Hot answers tagged adobe-photoshop-elements
For the more general question, "Is photoshop elements good enough for website mockups?", it is good enough. For web work, Elements is surprisingly adequate - it's got most of the key features in some form, including layers. Most of the differences between full Photoshop and Photoshop Elements are about convenience, speed and workflow: so the money for full ...
For the type of burst that you are doing, I would do this: Select Shape Tool and this shape ( One of the default shapes ). Place it in the document center ( Ctrl + A > v and then align vertical and horizontal centers ). Top menu Filter > Blur > Gaussian blur... ( or you can do this after step #5 if you want.. Or not at all, if you want sharper ...
Well, upon some investigating, it appears that this is an intentional limitation of Photoshop Elements. As of PE10, there is still no support for layer groups. So you'll need someone with Photoshop to remove all layer groups before saving, as PE won't allow you to edit individual layers inside a layer group. Luckily though, someone has made, for PE7, a set ...
I have not tested this but I came across this while doing some searching: 1 First make sure your folders are not "hidden": Click on "Start" and choose "My Computer." (Vista users: choose "Computer.") When a window pops up, click on the Tool menu at the top and choose Folder Options. When the Folder Options dialog box comes up, click on the ...
There are at least a couple options I know of for grouping and ungrouping: Free option: http://www.elementsvillage.com/forums/showthread.php?t=48026 Cheap option ($12): http://simplephotoshop.com/elementsplus/
The ceiling is indeed a rounding issue -- it's a limitation of storing pixel values as 8-bit integers. In Photoshop CS2, using decimal values rather than hex and looking at one channel for simplicity: The value of the pixel appears to be given by: NewValue = RoundToInteger( (CurrentValue * (1 - InkOpacity)) + (InkValue * InkOpacity) ) When ...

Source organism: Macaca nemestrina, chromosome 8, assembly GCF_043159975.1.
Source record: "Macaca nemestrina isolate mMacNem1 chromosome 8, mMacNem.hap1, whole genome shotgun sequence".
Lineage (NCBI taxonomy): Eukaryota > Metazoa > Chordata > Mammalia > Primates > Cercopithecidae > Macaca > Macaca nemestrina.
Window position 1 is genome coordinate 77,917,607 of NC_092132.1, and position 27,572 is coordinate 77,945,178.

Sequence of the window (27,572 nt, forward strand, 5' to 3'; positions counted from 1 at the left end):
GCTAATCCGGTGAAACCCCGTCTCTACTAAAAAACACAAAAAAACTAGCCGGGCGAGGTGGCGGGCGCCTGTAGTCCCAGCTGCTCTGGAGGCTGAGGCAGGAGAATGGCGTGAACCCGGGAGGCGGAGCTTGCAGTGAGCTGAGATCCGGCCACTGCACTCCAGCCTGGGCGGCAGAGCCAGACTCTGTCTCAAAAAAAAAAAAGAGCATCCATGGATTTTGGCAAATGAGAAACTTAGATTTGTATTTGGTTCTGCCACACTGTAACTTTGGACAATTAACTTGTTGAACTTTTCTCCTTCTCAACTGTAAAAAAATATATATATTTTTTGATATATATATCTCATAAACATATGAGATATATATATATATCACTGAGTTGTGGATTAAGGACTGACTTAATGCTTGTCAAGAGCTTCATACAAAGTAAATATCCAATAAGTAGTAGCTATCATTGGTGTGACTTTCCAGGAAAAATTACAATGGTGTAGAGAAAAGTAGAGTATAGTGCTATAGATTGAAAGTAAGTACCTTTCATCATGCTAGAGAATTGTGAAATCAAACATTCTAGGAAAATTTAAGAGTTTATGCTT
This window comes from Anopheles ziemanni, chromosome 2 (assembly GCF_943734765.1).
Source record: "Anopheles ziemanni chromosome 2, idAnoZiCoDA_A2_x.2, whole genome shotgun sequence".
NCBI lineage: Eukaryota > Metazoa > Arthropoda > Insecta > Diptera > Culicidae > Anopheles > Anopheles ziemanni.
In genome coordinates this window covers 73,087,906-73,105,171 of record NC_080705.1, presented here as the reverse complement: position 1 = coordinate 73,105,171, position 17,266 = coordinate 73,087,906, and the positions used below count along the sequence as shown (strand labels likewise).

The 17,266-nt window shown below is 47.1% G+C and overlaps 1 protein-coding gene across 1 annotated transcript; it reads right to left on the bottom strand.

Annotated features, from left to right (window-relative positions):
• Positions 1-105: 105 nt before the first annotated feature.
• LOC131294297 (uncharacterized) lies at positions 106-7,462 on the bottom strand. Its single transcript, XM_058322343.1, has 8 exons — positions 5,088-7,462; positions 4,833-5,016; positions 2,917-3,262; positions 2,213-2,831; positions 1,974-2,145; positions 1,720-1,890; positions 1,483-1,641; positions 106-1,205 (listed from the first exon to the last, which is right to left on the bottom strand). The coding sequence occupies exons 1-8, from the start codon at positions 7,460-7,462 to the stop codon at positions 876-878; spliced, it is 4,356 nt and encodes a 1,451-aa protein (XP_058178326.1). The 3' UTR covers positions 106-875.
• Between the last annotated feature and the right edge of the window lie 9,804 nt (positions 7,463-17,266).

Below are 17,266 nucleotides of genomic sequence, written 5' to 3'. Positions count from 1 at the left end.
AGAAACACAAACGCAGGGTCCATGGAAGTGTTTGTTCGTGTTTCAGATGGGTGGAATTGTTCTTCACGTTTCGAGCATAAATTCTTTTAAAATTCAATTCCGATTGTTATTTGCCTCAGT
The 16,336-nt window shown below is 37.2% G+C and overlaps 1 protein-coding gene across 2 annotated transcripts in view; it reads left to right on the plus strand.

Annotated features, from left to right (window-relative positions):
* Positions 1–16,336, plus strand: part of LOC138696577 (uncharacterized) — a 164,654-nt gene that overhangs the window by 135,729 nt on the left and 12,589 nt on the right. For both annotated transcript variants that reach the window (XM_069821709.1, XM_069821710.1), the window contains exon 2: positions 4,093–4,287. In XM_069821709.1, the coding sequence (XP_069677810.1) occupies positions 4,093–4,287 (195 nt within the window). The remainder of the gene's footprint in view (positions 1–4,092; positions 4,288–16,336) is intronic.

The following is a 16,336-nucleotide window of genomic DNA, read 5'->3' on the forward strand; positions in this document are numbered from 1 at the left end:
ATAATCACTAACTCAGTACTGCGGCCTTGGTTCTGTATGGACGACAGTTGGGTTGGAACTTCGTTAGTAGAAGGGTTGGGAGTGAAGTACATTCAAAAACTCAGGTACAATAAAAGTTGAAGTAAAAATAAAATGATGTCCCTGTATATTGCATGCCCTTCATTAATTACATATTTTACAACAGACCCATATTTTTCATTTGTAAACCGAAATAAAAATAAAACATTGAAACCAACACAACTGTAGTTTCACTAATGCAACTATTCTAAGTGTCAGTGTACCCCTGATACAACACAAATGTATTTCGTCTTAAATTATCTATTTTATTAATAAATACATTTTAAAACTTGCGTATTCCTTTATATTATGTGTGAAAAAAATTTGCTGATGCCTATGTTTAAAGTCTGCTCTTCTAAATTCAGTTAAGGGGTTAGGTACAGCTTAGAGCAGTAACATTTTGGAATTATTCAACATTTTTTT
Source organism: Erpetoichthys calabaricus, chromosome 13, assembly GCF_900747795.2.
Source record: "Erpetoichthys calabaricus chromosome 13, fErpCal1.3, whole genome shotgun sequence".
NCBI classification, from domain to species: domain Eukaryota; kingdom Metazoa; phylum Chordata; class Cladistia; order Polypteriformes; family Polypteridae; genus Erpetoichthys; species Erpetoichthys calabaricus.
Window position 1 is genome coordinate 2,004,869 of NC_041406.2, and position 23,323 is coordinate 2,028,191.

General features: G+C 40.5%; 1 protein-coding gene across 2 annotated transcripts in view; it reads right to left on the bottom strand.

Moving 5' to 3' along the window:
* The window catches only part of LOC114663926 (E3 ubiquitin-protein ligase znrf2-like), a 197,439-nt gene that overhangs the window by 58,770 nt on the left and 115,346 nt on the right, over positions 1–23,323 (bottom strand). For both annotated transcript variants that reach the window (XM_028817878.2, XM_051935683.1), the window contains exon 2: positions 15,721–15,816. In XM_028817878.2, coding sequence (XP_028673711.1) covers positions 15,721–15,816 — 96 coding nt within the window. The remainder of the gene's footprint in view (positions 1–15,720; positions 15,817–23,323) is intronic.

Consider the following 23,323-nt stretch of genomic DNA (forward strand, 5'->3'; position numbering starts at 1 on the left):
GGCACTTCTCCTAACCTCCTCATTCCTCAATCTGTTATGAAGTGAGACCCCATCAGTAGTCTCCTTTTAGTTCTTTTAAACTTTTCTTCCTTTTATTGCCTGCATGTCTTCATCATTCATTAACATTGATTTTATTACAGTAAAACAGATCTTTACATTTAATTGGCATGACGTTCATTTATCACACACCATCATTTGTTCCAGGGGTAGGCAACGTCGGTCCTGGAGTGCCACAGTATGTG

Yes, Photoshop Elements does layers. Here's a link to Adobe's documentation on it. Go to Windows > Layers to activate the Layers panel.
open new file make different circles in different shapes using ellipse tool make this as a pattern image edit-define pattern and save open a new file select pattern stamp tool and go to the top menu select newly created pattern click and drag in the canvas,draw the pattern were ever u want...... also refer... ...
It's intended and more of a math concept than anything else. Think about when you multiply 1% x 1% x 1% etc., you will always get a number that is infinitely smaller. The same concept can be applied to colors / opacity. Meaning there will be a limit, which, in "color" or "hex", is your #d5d5d5
What Carol was alluding to is, since the file is a Photoshop .pat file, you must have photoshop to open the file. The actual pattern is simply a black tile. I've attached a transparent PNG of the tile here. You could simply grab the tile and recreate a pattern in Fireworks or Elements.
I guess you could copy the part of the image you want to resize into a new image; resize that image using "Nearest Neighbor" interpolation; then copy it back into your original image. But that doesn't help if you need to rotate. This might just be one of the features that Elements leaves out...
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